My Romance With Running

Stories about running, as if you haven't heard enough from me already


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Questions You Should Ask Yourself Before Riding 100km

The best way to learn a new skill is to go deep, submerge that sack subaqueous, and get stuck in. Don’t wade in and test the water with your toe, do a manu.

Before you set off on a long ride, there are a few things you should attempt to learn first, riding the bike is only one of those things! These are helpful questions that you can ask yourself if you are thinking abut embarking on a pedal powered expedition.

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1. Am I good enough to ride with other people?

The likelihood is slim if you’re reading a running blog looking for riding advice. A good way to test your skills and to pick up new ones is to ride with other newbie cyclists so that you can learn the ropes (cables?) together.

Riding with people who think that a cassette is a mix tape, and who don’t have terrifying intimidating vascular meaty quads and lumpy moose knuckles all stuffed like a hastily packed sleeping bag into a too-small shiny lycra casing – is a great way to get started.

You can both focus on your cycling skills rather than the pace, and you will probably both have un-cool cycling gear so will avoid embarrassing your mates who have a perfectly matching kit and their sock length measured down to the millimetre.

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My cycling gang

Riding with other people who have an interest in cycling, but do not feature in any Strava leaderboards is great for enthusiastic beginners. You can do dip-shitty things together at a slightly faster pace than you can with the super new newbies. You can break all the ‘cool’ cycling codes, and get called wankers by bearded people driving four-wheel drives because you were masturbating on your bike at the traffic lights, again.

There is a limit to riding with newbies. If someone turns up to ride the 60km leg of a charity cycle on a bike they have never ridden saying ‘Lolz I am hungover as and I haven’t trained for this’, fuck them. Do not ride with them.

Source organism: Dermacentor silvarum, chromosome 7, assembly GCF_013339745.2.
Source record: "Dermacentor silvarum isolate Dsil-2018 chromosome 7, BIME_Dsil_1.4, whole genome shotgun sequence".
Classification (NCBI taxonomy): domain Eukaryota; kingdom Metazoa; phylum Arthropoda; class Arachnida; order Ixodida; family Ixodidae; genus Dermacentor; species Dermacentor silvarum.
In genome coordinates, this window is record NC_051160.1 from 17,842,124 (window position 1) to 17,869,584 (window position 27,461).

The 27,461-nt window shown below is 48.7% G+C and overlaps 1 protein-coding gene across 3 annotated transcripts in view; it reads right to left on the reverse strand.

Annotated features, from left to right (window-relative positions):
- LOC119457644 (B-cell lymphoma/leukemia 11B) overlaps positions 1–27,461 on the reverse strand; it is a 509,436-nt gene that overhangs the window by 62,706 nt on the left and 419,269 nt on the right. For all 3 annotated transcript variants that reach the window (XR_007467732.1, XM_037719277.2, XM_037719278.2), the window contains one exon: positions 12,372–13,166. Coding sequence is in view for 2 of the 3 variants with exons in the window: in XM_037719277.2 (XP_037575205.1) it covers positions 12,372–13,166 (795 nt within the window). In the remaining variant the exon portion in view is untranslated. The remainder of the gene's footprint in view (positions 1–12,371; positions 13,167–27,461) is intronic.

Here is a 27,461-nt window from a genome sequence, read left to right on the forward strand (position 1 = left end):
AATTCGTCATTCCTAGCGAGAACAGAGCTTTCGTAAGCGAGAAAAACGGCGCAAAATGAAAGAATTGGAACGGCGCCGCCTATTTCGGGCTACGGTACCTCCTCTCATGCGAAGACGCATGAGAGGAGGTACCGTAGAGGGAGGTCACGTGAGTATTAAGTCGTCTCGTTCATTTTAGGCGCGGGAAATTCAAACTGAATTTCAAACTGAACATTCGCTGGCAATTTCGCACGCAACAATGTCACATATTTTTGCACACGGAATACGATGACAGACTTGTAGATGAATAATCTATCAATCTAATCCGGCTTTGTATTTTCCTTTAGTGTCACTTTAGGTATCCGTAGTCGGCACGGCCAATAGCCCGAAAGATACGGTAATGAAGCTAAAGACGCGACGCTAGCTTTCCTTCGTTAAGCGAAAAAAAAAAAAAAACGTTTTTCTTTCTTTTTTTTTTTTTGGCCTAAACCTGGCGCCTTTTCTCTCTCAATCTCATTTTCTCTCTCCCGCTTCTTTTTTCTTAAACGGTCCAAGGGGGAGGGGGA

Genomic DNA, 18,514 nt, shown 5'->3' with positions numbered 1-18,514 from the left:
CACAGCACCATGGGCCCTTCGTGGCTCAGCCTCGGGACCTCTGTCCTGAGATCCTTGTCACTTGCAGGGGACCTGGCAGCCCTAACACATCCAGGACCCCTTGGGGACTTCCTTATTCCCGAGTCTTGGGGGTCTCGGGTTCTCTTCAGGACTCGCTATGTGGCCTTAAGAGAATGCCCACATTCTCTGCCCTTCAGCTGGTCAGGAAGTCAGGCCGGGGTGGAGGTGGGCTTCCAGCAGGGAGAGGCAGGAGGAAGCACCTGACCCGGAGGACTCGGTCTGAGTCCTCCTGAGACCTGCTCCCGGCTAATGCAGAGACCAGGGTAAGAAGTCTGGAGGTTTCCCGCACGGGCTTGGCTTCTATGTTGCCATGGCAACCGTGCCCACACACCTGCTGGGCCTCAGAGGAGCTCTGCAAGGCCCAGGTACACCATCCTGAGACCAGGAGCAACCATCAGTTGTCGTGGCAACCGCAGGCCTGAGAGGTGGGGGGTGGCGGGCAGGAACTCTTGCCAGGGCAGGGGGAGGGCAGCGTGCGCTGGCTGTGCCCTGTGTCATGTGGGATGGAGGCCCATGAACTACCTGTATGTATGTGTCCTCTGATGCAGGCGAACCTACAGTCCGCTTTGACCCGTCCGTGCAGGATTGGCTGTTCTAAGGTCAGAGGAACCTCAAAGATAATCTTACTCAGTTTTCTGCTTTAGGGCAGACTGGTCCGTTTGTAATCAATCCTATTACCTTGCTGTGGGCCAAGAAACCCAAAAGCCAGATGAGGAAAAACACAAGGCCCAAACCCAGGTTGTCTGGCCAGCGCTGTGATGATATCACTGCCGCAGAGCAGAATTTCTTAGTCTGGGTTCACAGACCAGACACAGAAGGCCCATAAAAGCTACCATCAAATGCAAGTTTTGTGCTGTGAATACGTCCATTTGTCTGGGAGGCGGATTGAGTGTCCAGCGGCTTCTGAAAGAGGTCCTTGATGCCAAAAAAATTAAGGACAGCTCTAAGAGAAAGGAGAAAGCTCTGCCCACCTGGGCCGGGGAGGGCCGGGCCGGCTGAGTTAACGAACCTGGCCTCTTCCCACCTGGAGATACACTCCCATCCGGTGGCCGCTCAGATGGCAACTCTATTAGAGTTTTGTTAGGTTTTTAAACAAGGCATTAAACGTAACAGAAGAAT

2. Do I really need all the gear?

Does the Pope shit in the woods? Yes you need all the gear. Looking even vaguely like you belong on a bike will make you seem, to the uneducated eye like a ‘real’ cyclist. Someone might even ask you if you are a professional (they could have been asking the person next to me, I’m sure it was me though).

As a general rule the amount of gear you need is always one less item than you currently own. At the very least you should invest in a spare set of shorts if you intend on riding more than once every few days, because when you’re riding inland you can’t get away with blaming that swampy smell on the seaweed.

3. How do I deal with stressful situations?

Going on a long ride when you are not a cyclist is really terrifying. Especially when you know it’s going to go on for hours, and you will hit the wall and get tired and cranky. Going on a long ride with your workmates will test your ability to keep your big girl pants firmly on when you stress out and want to have a tantrum. Any hardships and stressful situations that you face during this ordeal will be downplayed and internalized on the day, then let out two weeks later in a blog post that you hope none of these people will ever read.

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Happy about this ride with the workmates, it was only 45mins!

I signed up for a 100km charity ride through work, it seemed like a very noble thing to do and I was happy to discover others from my office were also doing the ride. We arrived at the start of the ride in Levin, got on the bicycles and set out into the mist and drizzle that would not lift for the entire day on our journey to Upper Hutt.

One colleague had packed a large bottle of sunscreen in his saddle bag, perhaps just in case he needed some extra moisture to masturbate at the traffic lights, as those wanker cyclists tend to do. Another ‘hadn’t trained for a year’ he said, but something was keeping him well ahead of the pack. Was it pride? Having ridden a bike before? A more senior position in the office? Padded pants? We will never know.